Count incoming UW-Madison chancellor Rebecca Blank as another glum Badger fan after the basketball team got bounced from the NCAA tournament Friday. Although she couldn’t watch the game — her Washington, D.C., office’s cable package doesn’t include truTV — she checked periodically online and came away frustrated.
“I’m very sorry for the outcome,” Blank said in her first comments to reporters after being announced Monday as the university’s recommended next leader. “I had the Badgers going all the way in my bracket.”
In a 35-minute telephone news conference, Blank also said she’d start the new job, if approved by the University of Wisconsin System Board of Regents next month, in July. She plans to spend her first year as chancellor getting to know key leaders throughout campus, the State Capitol and the UW System while also planning to launch a major fundraising campaign.
One state leader who will need no introduction: Gov. Scott Walker. Blank said she’s met the governor twice in Washington, D.C., including sitting next to him at a dinner two months ago and chatting when Walker was in town at the Republican Governors Association meeting.
“He was very kind to reach out to me,” she said, noting that Walker called after she got the nod for chancellor. Blank, a Democrat, touted her bipartisan work as acting U.S. Commerce secretary and said she believes she can work effectively with the state Legislature no matter who’s in power.
“This is a department that really does reach across a lot of bipartisan issues,” she said of Commerce, where she’s been a top official since 2009.
She reiterated her desire to move back to the more familiar world of campus and the Midwest after growing up in Minnesota and spending a good chunk of her academic career at Northwestern University and the University of Michigan.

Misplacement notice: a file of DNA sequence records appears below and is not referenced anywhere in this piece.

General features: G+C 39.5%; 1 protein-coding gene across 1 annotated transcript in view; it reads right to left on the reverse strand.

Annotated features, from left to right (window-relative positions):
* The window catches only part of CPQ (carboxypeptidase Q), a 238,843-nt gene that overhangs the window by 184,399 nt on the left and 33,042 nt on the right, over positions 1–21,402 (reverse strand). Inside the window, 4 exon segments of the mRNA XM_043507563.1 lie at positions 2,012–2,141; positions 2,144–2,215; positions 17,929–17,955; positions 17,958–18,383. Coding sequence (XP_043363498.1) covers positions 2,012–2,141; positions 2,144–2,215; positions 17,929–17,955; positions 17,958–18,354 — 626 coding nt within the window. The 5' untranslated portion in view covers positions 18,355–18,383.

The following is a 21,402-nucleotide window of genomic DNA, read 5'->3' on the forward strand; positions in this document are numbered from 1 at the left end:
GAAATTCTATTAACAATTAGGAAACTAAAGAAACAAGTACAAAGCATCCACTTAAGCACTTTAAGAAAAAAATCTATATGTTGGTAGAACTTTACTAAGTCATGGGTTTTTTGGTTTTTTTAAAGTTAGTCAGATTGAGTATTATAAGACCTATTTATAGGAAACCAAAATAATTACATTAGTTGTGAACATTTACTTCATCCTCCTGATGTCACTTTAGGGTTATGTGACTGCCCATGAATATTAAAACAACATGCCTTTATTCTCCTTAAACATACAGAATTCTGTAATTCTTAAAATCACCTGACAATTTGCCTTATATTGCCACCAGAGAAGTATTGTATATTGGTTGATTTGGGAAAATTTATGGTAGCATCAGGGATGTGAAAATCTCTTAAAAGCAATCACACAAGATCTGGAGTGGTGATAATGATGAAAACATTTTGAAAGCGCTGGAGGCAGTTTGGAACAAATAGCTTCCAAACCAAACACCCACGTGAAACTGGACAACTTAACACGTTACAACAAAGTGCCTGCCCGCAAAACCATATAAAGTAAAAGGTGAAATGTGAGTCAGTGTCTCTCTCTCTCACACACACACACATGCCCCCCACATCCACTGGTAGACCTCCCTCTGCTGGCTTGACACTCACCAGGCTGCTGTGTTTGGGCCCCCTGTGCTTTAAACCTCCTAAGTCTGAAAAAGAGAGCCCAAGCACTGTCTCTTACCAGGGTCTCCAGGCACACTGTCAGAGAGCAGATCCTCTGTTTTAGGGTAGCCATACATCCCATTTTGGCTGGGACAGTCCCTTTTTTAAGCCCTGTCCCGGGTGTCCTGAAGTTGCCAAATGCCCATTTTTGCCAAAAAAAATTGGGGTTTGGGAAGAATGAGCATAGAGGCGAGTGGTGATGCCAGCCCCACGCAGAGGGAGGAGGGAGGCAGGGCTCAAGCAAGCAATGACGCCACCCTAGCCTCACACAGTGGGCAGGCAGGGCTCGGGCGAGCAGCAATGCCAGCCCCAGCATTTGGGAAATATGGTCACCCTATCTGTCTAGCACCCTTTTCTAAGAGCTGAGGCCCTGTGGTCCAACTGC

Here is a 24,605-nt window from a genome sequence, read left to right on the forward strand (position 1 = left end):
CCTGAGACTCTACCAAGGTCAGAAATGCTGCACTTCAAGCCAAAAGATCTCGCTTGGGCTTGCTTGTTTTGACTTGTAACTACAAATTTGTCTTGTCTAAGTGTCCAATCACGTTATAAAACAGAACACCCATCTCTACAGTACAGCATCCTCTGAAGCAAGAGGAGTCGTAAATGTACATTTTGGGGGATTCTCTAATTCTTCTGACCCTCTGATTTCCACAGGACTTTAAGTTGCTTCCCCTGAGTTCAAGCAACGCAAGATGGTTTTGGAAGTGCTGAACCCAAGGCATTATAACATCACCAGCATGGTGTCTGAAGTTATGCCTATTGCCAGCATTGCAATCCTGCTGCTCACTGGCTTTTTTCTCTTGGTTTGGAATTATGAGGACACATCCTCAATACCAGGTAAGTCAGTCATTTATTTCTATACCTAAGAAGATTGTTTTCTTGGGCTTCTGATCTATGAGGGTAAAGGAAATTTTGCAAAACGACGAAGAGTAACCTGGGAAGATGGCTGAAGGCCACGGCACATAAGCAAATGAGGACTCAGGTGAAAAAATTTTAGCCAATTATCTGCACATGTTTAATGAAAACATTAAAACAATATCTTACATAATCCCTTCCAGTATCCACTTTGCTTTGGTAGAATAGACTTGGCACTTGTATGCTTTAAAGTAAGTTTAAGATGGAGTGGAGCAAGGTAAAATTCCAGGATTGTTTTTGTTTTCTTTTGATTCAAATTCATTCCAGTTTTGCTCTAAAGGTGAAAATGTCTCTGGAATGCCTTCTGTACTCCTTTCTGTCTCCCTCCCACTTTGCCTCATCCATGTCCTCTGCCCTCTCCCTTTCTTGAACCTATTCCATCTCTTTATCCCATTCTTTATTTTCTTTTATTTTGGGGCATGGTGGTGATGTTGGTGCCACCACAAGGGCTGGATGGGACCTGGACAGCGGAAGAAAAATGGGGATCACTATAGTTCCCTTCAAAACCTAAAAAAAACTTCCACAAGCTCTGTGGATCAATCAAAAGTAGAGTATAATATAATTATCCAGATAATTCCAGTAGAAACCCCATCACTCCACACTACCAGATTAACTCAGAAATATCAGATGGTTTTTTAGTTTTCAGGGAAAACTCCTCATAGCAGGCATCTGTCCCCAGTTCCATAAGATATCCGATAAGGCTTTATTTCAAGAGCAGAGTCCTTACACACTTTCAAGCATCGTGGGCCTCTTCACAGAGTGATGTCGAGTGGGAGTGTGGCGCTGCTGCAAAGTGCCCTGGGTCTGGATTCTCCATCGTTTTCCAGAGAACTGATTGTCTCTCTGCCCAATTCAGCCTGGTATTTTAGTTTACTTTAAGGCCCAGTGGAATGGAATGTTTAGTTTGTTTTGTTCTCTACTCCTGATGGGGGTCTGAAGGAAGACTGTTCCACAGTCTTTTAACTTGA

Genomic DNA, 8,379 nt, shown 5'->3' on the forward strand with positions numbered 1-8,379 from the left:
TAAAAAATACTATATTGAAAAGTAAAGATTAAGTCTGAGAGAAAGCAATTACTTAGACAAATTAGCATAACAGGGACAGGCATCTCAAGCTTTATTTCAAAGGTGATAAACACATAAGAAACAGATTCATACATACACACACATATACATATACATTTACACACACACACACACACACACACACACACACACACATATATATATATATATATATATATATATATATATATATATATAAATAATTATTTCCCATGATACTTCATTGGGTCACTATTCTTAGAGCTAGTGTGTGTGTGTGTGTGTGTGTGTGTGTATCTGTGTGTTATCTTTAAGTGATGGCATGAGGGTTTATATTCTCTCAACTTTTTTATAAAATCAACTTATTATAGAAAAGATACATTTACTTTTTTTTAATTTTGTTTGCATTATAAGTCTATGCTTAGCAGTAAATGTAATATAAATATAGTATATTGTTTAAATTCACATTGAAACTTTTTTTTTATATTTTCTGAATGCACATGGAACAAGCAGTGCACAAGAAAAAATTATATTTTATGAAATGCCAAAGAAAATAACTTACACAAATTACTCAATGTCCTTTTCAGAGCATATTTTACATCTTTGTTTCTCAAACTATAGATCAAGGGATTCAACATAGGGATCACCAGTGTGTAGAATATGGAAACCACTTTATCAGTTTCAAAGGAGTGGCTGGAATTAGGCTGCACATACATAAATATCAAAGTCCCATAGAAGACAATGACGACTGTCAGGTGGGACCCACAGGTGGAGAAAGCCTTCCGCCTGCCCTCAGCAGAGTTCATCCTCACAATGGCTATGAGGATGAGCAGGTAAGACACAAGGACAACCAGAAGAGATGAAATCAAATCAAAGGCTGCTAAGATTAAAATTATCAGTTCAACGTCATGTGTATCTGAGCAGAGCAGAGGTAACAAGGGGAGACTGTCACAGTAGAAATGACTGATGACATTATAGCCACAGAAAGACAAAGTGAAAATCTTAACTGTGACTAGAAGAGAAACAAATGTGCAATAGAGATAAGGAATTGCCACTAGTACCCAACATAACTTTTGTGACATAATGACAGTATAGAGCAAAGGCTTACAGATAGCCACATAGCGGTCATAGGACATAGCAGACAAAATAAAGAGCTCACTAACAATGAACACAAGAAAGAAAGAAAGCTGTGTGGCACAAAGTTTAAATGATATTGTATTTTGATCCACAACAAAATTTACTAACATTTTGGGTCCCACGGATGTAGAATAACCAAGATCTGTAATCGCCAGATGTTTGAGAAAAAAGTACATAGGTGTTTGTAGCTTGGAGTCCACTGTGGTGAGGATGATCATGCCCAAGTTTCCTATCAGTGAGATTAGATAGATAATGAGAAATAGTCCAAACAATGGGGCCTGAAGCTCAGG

“The politics is a little cleaner, and the streets are a little cleaner,” she said of the Midwest.
She said she looks forward to meeting other chancellors within the UW System and has no plans to follow on former chancellor Biddy Martin’s ideas about separating the state’s flagship campus from the system.
“I think the University of Wisconsin System has an enormous number of advantages,” she said. “I think there’s a real advantage to work together.”
On tuition, Blank reiterated comments she made on campus last week that her priority is keeping increases lowest for in-state undergraduates. She expressed support for the university’s reciprocal partnership with the University of Minnesota, which allows students from both states to pay in-state tuition across the border.
For other out-of-state students, she said she’d be open to charging higher tuition to keep their costs in line with out-of-staters at other peer universities.
UW-Madison’s comparatively low faculty salaries “gives me great concern,” Blank said, and she pledged to use the major fundraising campaign as one tool to help raise faculty pay to be more in line with other universities of its caliber.